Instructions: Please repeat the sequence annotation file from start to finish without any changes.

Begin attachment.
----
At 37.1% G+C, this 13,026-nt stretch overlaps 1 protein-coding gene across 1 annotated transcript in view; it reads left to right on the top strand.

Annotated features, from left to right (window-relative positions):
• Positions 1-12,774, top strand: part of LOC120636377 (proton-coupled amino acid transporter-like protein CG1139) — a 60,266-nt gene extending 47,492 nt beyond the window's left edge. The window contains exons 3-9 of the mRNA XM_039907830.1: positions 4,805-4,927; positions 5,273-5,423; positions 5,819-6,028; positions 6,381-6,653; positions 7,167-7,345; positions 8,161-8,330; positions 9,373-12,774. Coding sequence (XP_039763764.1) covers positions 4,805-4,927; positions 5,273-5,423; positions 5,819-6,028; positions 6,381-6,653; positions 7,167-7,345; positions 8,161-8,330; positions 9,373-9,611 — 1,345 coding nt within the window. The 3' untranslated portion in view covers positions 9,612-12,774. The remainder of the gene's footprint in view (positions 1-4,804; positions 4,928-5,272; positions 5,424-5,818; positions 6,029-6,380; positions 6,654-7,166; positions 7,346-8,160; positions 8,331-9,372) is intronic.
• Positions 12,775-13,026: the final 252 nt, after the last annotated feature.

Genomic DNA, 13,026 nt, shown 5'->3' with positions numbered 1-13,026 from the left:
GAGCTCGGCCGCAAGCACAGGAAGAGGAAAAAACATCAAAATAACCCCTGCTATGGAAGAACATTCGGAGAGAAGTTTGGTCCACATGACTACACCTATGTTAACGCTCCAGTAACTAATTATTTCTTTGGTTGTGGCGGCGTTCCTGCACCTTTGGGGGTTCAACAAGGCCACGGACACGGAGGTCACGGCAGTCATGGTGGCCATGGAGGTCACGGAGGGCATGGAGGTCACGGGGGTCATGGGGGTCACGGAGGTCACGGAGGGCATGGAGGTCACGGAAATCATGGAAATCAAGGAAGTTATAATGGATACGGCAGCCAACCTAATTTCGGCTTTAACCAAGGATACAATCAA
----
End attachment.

At 37.1% G+C, this 13,026-nt stretch overlaps 1 protein-coding gene across 1 annotated transcript in view; it reads left to right on the top strand.

Annotated features, from left to right (window-relative positions):
• Positions 1-12,774, top strand: part of LOC120636377 (proton-coupled amino acid transporter-like protein CG1139) — a 60,266-nt gene extending 47,492 nt beyond the window's left edge. The window contains exons 3-9 of the mRNA XM_039907830.1: positions 4,805-4,927; positions 5,273-5,423; positions 5,819-6,028; positions 6,381-6,653; positions 7,167-7,345; positions 8,161-8,330; positions 9,373-12,774. Coding sequence (XP_039763764.1) covers positions 4,805-4,927; positions 5,273-5,423; positions 5,819-6,028; positions 6,381-6,653; positions 7,167-7,345; positions 8,161-8,330; positions 9,373-9,611 — 1,345 coding nt within the window. The 3' untranslated portion in view covers positions 9,612-12,774. The remainder of the gene's footprint in view (positions 1-4,804; positions 4,928-5,272; positions 5,424-5,818; positions 6,029-6,380; positions 6,654-7,166; positions 7,346-8,160; positions 8,331-9,372) is intronic.
• Positions 12,775-13,026: the final 252 nt, after the last annotated feature.

Genomic DNA, 13,026 nt, shown 5'->3' with positions numbered 1-13,026 from the left:
GAGCTCGGCCGCAAGCACAGGAAGAGGAAAAAACATCAAAATAACCCCTGCTATGGAAGAACATTCGGAGAGAAGTTTGGTCCACATGACTACACCTATGTTAACGCTCCAGTAACTAATTATTTCTTTGGTTGTGGCGGCGTTCCTGCACCTTTGGGGGTTCAACAAGGCCACGGACACGGAGGTCACGGCAGTCATGGTGGCCATGGAGGTCACGGAGGGCATGGAGGTCACGGGGGTCATGGGGGTCACGGAGGTCACGGAGGGCATGGAGGTCACGGAAATCATGGAAATCAAGGAAGTTATAATGGATACGGCAGCCAACCTAATTTCGGCTTTAACCAAGGATACAATCAA